Opposition petitions for court ruling on Gen Prayut's tenure

Opposition petitions for court ruling on Gen Prayut's tenure

Pheu Thai leader Cholnan Srikaew, right, on Wednesday submits a petition seeking a Constitutional Court ruling on Prime Minister Prayut Chan-o-cha's eight-year limit to Parliament President Chuan Leekpai, left, for forwarding to the court. (Photo supplied)
Pheu Thai leader Cholnan Srikaew, right, on Wednesday submits a petition seeking a Constitutional Court ruling on Prime Minister Prayut Chan-o-cha's eight-year limit to Parliament President Chuan Leekpai, left, for forwarding to the court. (Photo supplied)

The opposition has filed a petition for a Constitutional Court ruling on when Prime Minister Prayut Chan-o-cha’s eight-year term in office began and ends.

The opposition also warned Gen Prayut not to resort to a House dissolution before his term expires, saying it may cause a political vacuum.

The opposition argues that Gen Prayut's eight-year tenure ends on Aug 24. The government says he has  two more years.

Pheu Thai leader Cholnan Srikaew, Move Forward leader Pita Limjaroenrat and other leading figures of the opposition parties on Wednesday submitted their petition seeking the court’s ruling to Parliament President Chuan Leekpai, for forwarding to the Constitutional Court.

In the petition, the opposition asked the court to issue a temporary injunction suspending Gen Prayut from performing his duties pending the court’s deliberation on his eight-year limit, submitting that an injunction would prevent any damage that may occur.

The opposition expressed confidence that the court would take into consideration facts and legal aspects relating to the tenure dispute, particularly the constitution’s intention to limit tenure and prevent a monopoly and succession of power that would lead to conflict in society.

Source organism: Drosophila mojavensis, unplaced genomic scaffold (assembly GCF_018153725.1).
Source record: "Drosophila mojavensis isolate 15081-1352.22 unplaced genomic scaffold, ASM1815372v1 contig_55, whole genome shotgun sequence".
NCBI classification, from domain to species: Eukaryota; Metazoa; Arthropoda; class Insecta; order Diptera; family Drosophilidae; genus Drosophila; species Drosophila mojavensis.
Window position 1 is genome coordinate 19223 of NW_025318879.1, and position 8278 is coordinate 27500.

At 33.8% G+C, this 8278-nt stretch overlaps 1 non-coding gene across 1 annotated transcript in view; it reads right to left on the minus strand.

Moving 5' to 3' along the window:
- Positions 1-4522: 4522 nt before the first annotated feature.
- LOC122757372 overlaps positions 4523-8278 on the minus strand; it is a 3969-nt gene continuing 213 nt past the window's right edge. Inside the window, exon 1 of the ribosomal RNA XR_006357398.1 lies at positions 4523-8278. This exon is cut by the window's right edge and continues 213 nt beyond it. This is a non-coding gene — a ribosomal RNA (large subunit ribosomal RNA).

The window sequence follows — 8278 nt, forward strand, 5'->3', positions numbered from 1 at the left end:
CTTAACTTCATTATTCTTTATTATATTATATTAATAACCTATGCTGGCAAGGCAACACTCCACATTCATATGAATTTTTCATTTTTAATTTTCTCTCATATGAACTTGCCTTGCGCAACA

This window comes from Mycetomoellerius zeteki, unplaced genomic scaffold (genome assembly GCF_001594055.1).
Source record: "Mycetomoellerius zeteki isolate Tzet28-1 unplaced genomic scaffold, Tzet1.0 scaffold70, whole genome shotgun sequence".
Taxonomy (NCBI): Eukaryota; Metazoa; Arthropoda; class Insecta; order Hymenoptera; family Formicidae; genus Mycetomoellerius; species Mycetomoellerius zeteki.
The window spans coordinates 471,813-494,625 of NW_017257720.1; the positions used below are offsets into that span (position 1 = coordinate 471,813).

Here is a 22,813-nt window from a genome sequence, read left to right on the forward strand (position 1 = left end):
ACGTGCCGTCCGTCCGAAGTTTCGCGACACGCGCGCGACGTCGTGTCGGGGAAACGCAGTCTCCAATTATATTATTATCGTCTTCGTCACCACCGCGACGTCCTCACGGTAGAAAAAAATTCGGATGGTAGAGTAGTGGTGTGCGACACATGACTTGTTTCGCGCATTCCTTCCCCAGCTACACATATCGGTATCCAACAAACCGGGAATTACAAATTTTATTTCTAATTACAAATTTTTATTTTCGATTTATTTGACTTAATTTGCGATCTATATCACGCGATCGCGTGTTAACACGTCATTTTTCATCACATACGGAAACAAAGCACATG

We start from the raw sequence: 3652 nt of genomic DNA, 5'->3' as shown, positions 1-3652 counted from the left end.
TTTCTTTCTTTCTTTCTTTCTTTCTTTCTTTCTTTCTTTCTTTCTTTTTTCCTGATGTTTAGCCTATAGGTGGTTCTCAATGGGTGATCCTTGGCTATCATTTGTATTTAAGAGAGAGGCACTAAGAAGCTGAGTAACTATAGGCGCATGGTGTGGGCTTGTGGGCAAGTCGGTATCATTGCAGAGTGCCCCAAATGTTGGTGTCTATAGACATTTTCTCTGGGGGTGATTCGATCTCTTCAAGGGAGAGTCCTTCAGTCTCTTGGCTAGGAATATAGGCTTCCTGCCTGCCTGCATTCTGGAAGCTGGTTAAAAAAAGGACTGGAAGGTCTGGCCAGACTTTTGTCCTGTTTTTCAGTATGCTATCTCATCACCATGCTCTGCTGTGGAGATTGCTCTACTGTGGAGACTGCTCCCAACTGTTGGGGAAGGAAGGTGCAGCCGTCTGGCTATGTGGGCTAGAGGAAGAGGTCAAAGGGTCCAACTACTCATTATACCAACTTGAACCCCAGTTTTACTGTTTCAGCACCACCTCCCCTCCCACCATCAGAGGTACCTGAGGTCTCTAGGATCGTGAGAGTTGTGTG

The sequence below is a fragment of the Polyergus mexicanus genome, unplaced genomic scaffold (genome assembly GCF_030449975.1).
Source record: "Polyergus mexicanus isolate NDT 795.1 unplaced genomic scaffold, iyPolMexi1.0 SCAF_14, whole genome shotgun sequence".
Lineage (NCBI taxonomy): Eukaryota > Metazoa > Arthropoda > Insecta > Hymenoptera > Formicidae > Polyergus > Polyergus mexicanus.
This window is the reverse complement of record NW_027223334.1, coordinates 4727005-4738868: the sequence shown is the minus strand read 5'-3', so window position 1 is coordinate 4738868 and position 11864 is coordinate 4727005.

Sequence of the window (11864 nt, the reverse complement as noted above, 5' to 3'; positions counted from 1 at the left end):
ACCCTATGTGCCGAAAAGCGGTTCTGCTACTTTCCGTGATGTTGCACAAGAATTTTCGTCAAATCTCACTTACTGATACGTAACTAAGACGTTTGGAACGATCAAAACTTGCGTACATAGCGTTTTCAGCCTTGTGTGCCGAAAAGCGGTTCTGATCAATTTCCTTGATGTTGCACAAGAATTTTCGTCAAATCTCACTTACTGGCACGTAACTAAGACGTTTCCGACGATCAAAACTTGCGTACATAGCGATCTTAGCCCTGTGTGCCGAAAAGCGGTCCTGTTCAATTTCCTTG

Dr Cholnan said the major reason for dissolving the House was conflict between the executive and legislative branches. To date, there was no conflict between the two branches, the opposition leader said.

There was no reason for a dissolution on Aug 22, as was being speculated, except an attempt to prolong power. Doing so would provoke strong opposition from the people and this would lead to a political vacuum, he warned.

If Gen Prayut decided to dissolve the House, there would be no law on elections. The election law was now in the process of being forwarded for royal endorsement, he said. He hoped Gen Prayut would not decide on a dissolution.

If the court ruled that the prime minister could not remain in power as he had completed his eight-year term, as stipulated by the constitution, Gen Prayut and his cabinet ministers could stay on in a caretaker role.

If the court orders Gen Prayut suspended  from duty, Deputy Prime Minister Gen Prawit Wongsuwon could take on the role of caretaker prime minister.

The parliament president said the opposition’s petition had the support stipulated by the law.  The parliament would accept it for examination before forwarding it to the court in a day or two, Mr Chuan said.

Gen Prayut remains tight-lipped about the opposition's move to seek a Constitutional Court ruling on his tenure. He has also refused to comment on whether he might dissolve the House before the end of his tenure.

Pheu Thai leader Cholnan Srikaew, centre, Move Forward leader Pita Limjaroenrat, right, and other leading figures of the opposition parties at parliament on Wednesday. (Photo supplied)


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